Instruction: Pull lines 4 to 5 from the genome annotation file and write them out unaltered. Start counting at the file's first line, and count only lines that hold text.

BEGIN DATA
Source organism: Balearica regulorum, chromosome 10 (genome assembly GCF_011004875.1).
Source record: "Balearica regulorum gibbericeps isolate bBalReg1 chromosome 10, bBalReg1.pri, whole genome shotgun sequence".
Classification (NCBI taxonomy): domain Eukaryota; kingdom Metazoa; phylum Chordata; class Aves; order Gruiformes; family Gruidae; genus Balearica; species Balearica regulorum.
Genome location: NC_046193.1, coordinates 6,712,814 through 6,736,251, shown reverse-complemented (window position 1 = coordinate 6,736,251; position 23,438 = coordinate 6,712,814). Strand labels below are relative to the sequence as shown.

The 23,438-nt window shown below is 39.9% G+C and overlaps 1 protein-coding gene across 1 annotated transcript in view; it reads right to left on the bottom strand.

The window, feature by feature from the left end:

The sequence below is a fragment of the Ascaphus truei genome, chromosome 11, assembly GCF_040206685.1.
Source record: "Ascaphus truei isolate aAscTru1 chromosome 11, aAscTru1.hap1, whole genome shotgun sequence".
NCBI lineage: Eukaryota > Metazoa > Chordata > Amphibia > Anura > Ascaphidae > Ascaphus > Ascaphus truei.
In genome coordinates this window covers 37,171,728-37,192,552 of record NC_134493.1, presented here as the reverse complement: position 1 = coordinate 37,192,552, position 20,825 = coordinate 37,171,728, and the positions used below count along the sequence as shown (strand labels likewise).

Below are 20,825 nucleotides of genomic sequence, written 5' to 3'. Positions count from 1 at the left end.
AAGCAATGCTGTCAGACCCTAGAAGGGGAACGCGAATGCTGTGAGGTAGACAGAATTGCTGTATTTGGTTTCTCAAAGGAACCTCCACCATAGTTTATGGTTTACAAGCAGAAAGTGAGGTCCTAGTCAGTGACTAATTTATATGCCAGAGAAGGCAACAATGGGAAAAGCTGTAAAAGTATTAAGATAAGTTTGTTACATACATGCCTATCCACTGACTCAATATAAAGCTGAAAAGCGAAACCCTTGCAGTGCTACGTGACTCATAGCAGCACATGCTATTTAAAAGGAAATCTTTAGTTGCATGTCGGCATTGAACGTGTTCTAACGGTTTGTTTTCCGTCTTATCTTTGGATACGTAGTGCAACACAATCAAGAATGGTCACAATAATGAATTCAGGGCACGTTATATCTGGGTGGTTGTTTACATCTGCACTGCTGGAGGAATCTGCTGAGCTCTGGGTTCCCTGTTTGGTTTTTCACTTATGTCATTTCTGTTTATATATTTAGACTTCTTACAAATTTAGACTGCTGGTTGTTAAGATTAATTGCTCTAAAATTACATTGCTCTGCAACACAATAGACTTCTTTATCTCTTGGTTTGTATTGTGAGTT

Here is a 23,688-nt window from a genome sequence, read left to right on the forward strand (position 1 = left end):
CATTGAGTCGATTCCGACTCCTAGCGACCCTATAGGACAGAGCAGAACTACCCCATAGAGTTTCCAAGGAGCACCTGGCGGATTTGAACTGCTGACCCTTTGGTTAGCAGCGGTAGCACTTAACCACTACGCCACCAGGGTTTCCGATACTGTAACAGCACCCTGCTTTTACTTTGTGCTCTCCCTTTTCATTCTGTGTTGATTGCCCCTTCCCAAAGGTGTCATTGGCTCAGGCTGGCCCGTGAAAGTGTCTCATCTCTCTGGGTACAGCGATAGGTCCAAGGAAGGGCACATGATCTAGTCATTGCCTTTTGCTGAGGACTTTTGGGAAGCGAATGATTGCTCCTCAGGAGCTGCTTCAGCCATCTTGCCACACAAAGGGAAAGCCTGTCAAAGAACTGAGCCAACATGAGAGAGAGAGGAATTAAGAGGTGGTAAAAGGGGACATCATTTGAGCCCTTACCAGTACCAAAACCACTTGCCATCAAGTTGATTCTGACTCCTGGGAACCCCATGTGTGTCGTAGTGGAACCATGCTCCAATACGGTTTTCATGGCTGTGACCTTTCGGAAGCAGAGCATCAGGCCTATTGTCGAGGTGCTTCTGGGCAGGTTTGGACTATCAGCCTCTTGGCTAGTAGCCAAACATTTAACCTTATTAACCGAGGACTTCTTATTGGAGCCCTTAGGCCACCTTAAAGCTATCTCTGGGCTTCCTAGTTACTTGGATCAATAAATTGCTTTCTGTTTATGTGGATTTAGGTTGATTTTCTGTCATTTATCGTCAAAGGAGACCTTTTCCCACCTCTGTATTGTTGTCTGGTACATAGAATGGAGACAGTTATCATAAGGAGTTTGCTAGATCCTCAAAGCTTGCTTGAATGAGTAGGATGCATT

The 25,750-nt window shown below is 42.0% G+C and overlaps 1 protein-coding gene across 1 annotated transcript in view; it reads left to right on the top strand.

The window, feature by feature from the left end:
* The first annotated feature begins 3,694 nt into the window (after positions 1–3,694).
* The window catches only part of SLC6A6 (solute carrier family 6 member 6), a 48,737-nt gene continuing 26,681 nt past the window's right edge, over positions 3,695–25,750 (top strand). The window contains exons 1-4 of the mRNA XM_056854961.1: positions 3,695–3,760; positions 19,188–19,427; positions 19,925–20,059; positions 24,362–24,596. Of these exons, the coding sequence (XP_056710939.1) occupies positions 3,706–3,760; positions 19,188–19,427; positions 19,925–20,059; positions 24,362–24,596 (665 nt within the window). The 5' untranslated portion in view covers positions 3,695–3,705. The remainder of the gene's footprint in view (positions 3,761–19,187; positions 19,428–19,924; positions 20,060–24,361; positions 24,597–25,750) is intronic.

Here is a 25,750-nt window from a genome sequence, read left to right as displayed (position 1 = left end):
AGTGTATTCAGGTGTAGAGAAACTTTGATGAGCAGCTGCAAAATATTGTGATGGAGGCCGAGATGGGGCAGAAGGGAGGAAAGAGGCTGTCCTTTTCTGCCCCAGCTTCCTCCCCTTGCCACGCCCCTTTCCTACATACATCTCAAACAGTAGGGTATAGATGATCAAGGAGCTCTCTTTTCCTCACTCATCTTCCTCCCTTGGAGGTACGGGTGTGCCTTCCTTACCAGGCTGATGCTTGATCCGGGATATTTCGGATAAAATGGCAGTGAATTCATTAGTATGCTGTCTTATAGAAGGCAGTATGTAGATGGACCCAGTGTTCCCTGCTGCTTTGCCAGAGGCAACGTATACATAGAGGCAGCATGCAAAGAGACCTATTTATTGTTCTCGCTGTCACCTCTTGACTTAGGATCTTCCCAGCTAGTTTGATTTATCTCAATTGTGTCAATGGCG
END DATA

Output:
Genome location: NC_046193.1, coordinates 6,712,814 through 6,736,251, shown reverse-complemented (window position 1 = coordinate 6,736,251; position 23,438 = coordinate 6,712,814). Strand labels below are relative to the sequence as shown.

The 23,438-nt window shown below is 39.9% G+C and overlaps 1 protein-coding gene across 1 annotated transcript in view; it reads right to left on the bottom strand.